We are delighted to announce the second solo exhibition by Myriam Holme at Bernhard Knaus Fine Art.
Myriam Holme’s presentation with Bernhard Knaus Fine Art at Art Karlsruhe has just been awarded the fair’s Art Prize by a prominent jury. The prize money enabled the acquisition of an installation-based work for the collection of Städtische Galerie Karlsruhe.
Myriam Holme had previously won the Sparda Art Prize at Kunstmuseum Stuttgart in 2017, a prize that was likewise tied to an acquisition. The respective piece is currently on view as part of the art museum’s permanent exhibition.
Dr. Christiane Schürkmann wrote on Myriam Holme’s painting:
Thin, shimmering aluminum panels with traces of color arch in unlikely ways, stress fractures run through smooth and matt surfaces reminiscent of the aesthetic of dry soils or burst ice floes – the painting practice of artist Myriam Holme, born in 1971 in Mannheim, employs tension and pressure. Constricted image formats burst open, curved and contorted surfaces expand space and transcend into installations and sculptural shapes. Holme, Master Student of Andreas Slominski since 2002, gets to grips with materials in a very hands-on fashion – at times applying enormous force. The materials employed by the artist and their unusual use thus play a crucial role in her artistic practice: Myriam Holme elicits unforeseen painterly qualities from materials such as aluminum, soap, stains and ink by blow-drying them, bending them and exerting pressure in the relevant places.
Myriam Holme’s art is rooted in the experimental sphere. The testing of material reactions and combinations in terms of their aesthetic effect is thus the subject of her oeuvre, and in particular the expansion of painting at the point where it meets installation and spatial art. The artist’s openness and curiosity towards the unknown interplay between the different materials meet chemical and physical reactions between the combined materials that take on a dynamic of their own. Artist and material work together – but there is also a certain amount of struggle involved, for example when the aim is to get aluminum to act as a support for the paint applied to it, or a material is to be bent by physical (oftentimes bodily) force. The artistic practice itself is characterized by the tension that arises between artist and material, as well as by the artist’s enormous professionality in handling the various materials deployed – in the words of the artist: She knows what she wants the material to do.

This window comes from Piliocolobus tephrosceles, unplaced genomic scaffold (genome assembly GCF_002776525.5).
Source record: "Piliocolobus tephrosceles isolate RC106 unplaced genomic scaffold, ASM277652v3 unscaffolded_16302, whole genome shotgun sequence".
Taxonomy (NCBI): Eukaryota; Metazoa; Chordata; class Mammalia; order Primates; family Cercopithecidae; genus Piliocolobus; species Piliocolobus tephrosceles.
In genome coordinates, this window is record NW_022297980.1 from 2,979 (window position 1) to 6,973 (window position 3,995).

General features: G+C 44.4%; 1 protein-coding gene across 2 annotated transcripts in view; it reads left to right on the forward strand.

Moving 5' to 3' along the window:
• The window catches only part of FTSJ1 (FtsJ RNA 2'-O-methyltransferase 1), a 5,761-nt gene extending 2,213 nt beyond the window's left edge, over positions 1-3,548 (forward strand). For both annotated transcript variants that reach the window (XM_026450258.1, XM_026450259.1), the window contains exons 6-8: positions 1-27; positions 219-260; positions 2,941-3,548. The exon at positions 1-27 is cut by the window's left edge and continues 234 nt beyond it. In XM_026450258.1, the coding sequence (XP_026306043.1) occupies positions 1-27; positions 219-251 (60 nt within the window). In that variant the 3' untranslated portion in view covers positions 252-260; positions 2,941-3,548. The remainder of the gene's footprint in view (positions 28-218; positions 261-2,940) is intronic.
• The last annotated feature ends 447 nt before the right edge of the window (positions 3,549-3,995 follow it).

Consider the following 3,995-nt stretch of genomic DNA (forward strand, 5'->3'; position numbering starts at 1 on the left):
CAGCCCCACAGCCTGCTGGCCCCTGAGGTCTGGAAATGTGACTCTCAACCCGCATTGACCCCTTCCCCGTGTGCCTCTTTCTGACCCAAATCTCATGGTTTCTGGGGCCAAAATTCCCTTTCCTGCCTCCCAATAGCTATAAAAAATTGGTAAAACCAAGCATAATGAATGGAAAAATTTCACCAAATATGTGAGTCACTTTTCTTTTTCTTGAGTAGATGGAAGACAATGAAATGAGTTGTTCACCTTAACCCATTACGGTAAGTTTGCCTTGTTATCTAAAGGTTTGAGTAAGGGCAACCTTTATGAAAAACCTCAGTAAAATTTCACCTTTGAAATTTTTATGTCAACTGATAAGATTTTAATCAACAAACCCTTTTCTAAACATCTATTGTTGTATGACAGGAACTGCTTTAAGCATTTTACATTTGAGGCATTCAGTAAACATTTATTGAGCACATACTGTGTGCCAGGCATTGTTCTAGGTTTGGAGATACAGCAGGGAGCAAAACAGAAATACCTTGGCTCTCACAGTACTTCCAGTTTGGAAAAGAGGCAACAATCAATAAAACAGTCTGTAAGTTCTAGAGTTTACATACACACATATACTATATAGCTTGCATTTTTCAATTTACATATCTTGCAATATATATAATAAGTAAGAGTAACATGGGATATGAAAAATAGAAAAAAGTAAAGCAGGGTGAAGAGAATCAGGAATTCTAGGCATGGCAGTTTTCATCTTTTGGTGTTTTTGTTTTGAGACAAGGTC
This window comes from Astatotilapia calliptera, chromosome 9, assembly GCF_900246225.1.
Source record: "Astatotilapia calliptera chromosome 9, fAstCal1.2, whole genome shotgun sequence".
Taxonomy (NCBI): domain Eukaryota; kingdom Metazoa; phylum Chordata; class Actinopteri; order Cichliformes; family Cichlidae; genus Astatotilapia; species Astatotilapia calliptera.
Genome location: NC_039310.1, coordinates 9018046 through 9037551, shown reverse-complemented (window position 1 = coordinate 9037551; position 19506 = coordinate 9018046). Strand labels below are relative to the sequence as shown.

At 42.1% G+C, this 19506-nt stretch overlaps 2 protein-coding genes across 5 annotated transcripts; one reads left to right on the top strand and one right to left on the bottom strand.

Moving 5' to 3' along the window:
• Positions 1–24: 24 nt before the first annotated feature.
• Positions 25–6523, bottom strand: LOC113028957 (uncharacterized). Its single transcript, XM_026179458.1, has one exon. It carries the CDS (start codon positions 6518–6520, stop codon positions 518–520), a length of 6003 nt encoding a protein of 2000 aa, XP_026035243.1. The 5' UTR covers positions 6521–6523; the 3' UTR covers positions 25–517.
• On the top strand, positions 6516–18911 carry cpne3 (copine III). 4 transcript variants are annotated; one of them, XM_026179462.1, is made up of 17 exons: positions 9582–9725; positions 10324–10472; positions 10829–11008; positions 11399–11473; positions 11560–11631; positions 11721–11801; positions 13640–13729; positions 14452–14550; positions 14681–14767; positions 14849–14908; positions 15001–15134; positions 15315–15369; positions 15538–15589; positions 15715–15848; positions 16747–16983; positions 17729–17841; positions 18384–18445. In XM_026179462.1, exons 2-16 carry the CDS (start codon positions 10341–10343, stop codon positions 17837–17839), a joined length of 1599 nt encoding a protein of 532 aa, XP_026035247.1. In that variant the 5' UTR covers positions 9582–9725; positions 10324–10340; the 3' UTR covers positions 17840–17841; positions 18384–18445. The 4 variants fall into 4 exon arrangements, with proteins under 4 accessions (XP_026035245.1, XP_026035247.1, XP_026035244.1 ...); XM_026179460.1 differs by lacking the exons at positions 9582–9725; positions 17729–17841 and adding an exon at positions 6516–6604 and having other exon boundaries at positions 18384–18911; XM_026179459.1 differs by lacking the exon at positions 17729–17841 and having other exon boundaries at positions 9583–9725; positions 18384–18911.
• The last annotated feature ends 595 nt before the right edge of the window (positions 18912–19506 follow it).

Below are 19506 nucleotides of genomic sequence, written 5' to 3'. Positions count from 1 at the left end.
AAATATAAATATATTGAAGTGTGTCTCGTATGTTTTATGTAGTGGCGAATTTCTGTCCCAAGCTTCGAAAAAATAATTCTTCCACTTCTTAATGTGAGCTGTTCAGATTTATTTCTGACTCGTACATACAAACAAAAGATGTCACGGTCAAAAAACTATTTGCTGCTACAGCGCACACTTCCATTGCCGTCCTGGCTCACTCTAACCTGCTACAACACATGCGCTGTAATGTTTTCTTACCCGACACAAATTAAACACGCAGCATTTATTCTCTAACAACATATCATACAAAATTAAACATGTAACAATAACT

For her pieces in aluminum, Myriam Holme often works with used offset plates, entering into dialogue with their traces of use, created through heat and rolling. By shaping the plates, she then also conceptually extends the tension inherent in the pieces: Painting leaves the convention of the flat image carrier behind, occupies space and can be experienced sculpturally. In her works made using soap, this aspect can be found in the abovementioned stress fractures. Here, painting is not restricted to the pictorial, but becomes a sculptural object.